More importantly, however, the show brought together generations of family members who could enjoy the show together. On a personal note, whenever my sister and I visited our grandmother for weekend sleepovers, Saturday nights always ended with all of us watching The Golden Girls. To me, the show brings back fond memories of laughing along with my grandmother on those long ago Saturday nights. My grandmother passed away earlier this year, so these memories and the show itself have become more important to me. These “girls” have earned a special place in my heart; they gave me a ton of laughs and fond memories with my grandmother. If anyone involved with the show ever reads this article- thank you. Your work lives on in the hearts and memories of the people it brought together.

Tuesday, July 17, 2018

Strange Saturdays: Picture Gary Dead

I can picture the discussion at NBC- “Kids love that Gary Coleman, don’t they? Why don’t we kill him off and make it a cartoon?” Crazy, right? Can you believe it actually happened?

The Gary Coleman Show premiered in 1982 on NBC and was based on the made for TV film The Kid With The Broken Halo in which Gary portrayed a kid who died and must help still living people to earn his wings. It was a strange role for an actor who had severe health problems for most of his life. It was even stranger that Hanna Barbera and NBC thought that a show about a dead kid was appropriate children’s programming. The show never caught on and lasted just one season.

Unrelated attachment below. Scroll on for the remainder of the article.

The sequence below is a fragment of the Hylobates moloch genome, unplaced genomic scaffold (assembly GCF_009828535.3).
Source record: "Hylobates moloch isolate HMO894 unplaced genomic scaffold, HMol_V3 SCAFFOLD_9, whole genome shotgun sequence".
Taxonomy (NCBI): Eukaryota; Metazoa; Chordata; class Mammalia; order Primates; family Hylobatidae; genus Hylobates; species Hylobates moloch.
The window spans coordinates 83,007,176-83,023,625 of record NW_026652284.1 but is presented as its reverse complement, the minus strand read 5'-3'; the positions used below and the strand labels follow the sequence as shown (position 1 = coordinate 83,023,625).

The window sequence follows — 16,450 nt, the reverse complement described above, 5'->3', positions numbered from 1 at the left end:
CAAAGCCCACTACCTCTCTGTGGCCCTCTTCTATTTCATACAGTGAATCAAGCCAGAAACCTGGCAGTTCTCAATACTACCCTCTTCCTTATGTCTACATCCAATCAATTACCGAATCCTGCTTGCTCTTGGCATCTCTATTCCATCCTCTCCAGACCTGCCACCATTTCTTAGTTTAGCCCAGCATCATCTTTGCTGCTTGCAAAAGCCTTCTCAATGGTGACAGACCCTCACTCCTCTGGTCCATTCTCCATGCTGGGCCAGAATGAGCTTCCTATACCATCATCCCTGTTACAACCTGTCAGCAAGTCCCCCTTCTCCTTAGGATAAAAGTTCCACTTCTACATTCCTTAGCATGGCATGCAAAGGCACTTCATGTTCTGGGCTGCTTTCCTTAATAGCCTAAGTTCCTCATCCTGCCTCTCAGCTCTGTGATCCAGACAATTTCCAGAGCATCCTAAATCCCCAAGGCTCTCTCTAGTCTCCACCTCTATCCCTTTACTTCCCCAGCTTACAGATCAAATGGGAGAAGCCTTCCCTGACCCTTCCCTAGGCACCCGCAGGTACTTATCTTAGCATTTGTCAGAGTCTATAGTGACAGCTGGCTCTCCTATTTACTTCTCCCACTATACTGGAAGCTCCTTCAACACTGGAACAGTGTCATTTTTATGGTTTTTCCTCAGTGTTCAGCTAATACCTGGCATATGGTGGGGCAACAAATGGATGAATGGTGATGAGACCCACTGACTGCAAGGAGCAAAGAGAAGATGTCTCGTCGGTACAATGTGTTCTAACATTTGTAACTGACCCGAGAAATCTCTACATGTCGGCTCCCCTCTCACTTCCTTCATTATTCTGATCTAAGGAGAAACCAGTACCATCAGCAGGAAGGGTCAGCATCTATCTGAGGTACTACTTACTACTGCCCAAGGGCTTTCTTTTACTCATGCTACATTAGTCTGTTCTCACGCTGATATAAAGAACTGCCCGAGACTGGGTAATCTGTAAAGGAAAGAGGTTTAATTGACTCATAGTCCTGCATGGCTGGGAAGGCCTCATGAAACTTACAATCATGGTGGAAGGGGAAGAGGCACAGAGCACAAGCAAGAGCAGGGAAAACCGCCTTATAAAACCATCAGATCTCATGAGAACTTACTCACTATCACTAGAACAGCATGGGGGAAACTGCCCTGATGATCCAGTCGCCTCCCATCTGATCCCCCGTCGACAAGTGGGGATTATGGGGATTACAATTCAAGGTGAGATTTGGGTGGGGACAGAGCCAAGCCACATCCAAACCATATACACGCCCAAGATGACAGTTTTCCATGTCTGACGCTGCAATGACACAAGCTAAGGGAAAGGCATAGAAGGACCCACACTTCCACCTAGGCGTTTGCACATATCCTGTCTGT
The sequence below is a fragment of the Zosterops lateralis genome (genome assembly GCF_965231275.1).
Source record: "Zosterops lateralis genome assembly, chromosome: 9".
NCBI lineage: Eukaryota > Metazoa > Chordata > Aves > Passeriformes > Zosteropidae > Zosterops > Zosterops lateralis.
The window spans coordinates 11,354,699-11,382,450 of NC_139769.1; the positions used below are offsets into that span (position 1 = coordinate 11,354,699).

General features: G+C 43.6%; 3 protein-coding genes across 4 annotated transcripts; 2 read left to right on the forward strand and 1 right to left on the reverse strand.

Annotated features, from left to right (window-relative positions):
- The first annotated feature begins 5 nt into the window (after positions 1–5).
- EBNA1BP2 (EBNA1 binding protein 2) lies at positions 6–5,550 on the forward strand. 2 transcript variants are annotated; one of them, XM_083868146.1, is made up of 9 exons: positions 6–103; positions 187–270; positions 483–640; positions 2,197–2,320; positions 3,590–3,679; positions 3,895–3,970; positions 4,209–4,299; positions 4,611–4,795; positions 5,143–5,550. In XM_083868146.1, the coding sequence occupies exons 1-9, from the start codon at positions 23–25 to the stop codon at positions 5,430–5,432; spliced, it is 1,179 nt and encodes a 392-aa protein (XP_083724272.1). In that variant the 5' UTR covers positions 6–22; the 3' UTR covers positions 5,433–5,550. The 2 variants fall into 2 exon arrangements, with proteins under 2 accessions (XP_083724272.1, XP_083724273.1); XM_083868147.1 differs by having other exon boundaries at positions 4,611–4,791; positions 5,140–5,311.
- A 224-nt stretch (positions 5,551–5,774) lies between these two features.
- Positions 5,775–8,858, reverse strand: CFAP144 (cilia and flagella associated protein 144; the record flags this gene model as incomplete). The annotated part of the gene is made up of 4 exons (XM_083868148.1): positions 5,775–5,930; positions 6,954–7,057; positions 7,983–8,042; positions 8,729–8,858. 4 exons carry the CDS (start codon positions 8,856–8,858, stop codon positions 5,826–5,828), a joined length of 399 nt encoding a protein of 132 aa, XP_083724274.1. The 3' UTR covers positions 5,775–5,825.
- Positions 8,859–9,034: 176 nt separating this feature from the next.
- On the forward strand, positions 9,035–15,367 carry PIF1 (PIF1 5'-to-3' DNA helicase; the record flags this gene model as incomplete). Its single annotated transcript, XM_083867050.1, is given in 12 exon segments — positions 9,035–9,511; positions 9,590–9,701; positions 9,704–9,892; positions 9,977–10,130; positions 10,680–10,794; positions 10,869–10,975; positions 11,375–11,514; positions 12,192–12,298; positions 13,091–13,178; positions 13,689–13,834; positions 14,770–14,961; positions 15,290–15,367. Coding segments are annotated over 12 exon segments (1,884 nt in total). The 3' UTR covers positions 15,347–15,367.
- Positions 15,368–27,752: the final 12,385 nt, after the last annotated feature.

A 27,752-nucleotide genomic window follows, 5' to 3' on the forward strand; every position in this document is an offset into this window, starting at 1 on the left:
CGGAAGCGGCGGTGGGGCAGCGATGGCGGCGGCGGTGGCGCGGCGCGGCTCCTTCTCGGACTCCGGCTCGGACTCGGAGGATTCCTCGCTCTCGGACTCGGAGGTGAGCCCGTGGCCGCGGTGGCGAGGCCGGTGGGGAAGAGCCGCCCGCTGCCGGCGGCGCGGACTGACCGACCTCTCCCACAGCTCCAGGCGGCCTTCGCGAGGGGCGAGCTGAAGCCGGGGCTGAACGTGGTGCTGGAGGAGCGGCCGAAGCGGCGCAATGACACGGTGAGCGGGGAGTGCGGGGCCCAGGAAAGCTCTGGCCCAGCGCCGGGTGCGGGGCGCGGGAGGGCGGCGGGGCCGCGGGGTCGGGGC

Monday, July 16, 2018

Strange Saturdays: Mister T

The 1980’s were a strange time on television. Freed from the normal constraints that required them to produce educational children’s programming, the networks went on a crazy toy and candy binge that resulted in some of the strangest animated cartoons ever created. Today we take a look at one of the weirdest of the bunch- Mister T.

Mister T was everywhere in the 1980’s. He became a hero for kids when his weekly NBC television show- The A Team
became a huge hit. While he was little more than a vigilante on the television series, Mister T decided to become a hero to his new fans by being a great role model. He reminded kids to stay off drugs, exhorted them to treat their moms right and always drink all of their milk. He even found himself meeting the First Lady of the United States.

It seemed like a no brainer to give Mister T a cartoon show, but what would it be about? Well obviously, it should be about a traveling gymnastics team who solve crimes in their spare time. Why Mister T would be leading a team of gymnasts is not something the show ever bothered to answer. Was he their coach? A chaperone? A body guard? Who knows? The creators didn’t, so they just put in a shot of Mister T swinging an alligator around.

Amazingly, that wouldn’t be the craziest thing shown in this cartoon. Breaking with industry standards, Mister T provided his own voice for the cartoon and even went above and beyond by taping live action bumpers in which he highlighted the various lessons we were supposed to learn from each week’s episode.

Often the only lesson to be learned was not to mess with Mister T. Unfortunately for T and his gang, the long lead time required for even the cheesiest of Ruby-Spears animation meant that even the rushed production arrived towards the end of Mister T’s popularity. Mister T faced the foes who proved unbeatable- NBC executives. The show was canceled after just two seasons.